Our department is in the process of looking at different "medium" rescue squad trucks for the possible purchase in the year 2000. I am looking for any helpful recomendations or suggestions that you might feel would be helpful. We are leaning toward a 2-man cab walk-in to carry a total of 4 personnel for fire support, extrication, ventilation and basically a do-all truck. Any suggestions based on your trucks or other wise on brands of apparatus or compartment layouts or anything else you feel might be helpful would be appreciated. Thanks.
+ Reply to Thread
Results 1 to 17 of 17
03-11-1999, 10:04 PM #1CAPTAINSQ-1Firehouse.com Guest
Suggestions on new medium rescue requested
03-12-1999, 01:26 PM #2Daryl@MCFDFirehouse.com Guest
We put into service a SVI rescue last June. Its on a Freightliner FL-70 chassis with an extended cab. We run with 2 firefighters, you may consider the 4 door version and save the box area for equipment. Our rescue has a pto generator and a 9000 watt light tower that we felt was luxary but quickly found it to be well worth the price. This truck was featured in the new deliveries on SVI web site.The 4 bottle cascade system and extrication compartment were well designed.
03-13-1999, 10:02 PM #3Lt Kup4Firehouse.com Guest
We just put a Saulsbury Heavy Rescue into service last summer. I know you are looking for a medium, but I have a couple of suggestions. Put electric cords and hydraulic lines on reels. And Daryl is right, you will be glad that you put those light towers on. We have twin Will-Burt 9000 watt towers, and we use them quite a bit. Also, if possible, have your builder mount your equipment. This will allow the builder to make most efficient use of compartment space.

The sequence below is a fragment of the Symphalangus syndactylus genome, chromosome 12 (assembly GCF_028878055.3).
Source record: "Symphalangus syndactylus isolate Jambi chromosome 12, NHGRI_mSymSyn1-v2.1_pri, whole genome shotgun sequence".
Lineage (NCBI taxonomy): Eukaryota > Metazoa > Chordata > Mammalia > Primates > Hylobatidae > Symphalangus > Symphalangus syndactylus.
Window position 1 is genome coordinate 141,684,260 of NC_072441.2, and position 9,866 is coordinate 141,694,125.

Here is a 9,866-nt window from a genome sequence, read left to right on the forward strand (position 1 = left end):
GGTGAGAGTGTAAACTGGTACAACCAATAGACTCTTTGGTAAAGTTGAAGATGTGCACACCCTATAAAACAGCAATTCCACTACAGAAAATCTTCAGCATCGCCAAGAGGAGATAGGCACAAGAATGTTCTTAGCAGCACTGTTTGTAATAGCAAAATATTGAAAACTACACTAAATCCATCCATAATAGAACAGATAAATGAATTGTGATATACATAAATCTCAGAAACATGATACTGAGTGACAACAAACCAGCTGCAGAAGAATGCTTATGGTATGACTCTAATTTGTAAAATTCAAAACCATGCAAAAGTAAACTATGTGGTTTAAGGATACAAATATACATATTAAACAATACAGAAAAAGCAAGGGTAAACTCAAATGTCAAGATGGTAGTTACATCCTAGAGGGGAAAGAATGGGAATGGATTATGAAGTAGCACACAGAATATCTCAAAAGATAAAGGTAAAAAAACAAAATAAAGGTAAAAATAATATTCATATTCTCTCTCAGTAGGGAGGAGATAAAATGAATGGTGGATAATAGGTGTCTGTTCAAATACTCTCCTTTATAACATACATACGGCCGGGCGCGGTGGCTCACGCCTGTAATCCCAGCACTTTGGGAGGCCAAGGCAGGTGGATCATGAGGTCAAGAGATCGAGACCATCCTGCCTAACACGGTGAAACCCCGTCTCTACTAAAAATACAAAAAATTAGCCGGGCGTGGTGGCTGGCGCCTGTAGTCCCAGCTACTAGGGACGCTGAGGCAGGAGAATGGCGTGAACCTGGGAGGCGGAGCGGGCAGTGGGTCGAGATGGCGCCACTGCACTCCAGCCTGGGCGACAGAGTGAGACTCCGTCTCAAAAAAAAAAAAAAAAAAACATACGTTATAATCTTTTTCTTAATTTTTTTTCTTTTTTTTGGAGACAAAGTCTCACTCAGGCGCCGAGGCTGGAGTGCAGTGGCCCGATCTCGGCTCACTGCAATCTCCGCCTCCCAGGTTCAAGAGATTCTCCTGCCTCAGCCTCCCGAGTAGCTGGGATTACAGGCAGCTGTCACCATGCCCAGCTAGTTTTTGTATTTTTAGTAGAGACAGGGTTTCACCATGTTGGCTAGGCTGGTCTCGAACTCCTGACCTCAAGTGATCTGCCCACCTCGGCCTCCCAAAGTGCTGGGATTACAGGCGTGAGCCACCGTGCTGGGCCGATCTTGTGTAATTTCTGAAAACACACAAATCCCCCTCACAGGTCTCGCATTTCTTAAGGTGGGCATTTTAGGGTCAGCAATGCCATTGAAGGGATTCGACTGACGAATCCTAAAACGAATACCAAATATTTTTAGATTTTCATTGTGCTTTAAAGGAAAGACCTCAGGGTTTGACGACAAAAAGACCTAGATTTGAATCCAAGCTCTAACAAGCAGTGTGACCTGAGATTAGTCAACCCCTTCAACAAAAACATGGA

03-14-1999, 11:25 PM #4BC WhiteFirehouse.com Guest
My department operates out of a 20' walk-in on a Freightliner FL-80. As mentioned, the FL-70 is a good option for a medium duty. It turns well and has good vision all around. It also offers extra elbow room for the crew. Going with a 2-man cab will cost a bit less than a 4-man, and with a good box design, there can be plenty of room for 2 in the box.
If you go with a side entry door, you gain more cubic feet than going with the traditional rear entry doors.
Underside roll out compartments add more storage space.
The PTO generator takes up no compartment space, and is a low maintenance item.
We have 2-100' hydraulic hose reels powered by a gas simo pump, and we love them, but for a medium, you may consider going with 2 mini-pumps and 4-25' short hoses (if your hydraulic system offers mini-pumps).
Space and cost can be saved by deleting 2 hydraulic reels and a simo pump, and goimg with the mini-pump concept.
You may consider putting the cascade bottles under the squad bench to free up an exterior compartment.
Keep like equipment together. Electric tools and adapters in the same compartment as the electric reel, and the same goes for air and hydraulic equipment.
Make a list of the current equipment carried and get rid of what you don't need. We found that over the years our old rescue had equipment that we never used, because we upgraded some tools and never took off the old outdated tools. We were (and still are) like pack rats!
Then make a list of equipment you may purchase in the next 5 years or so. Design the compartments to fit the equipment you feel confident will be purchased in the future. We had an underside roll-out compartment that rode empty for 2 years before we bought a set of low pressure air bags (they kept getting cut from the budget....anyone ever have that happen?) When we bought them, they had a home.
Trying to find room for new equipment after the truck is in service can be a pain in the tail. The challange is to plan ahead.
Slide out tool boards and poly tool boxes help maximize space and make for easy deployment. Pull out/tilt down trays for over the wheel compartments can also save space and make it easier for the not so tall firefighters.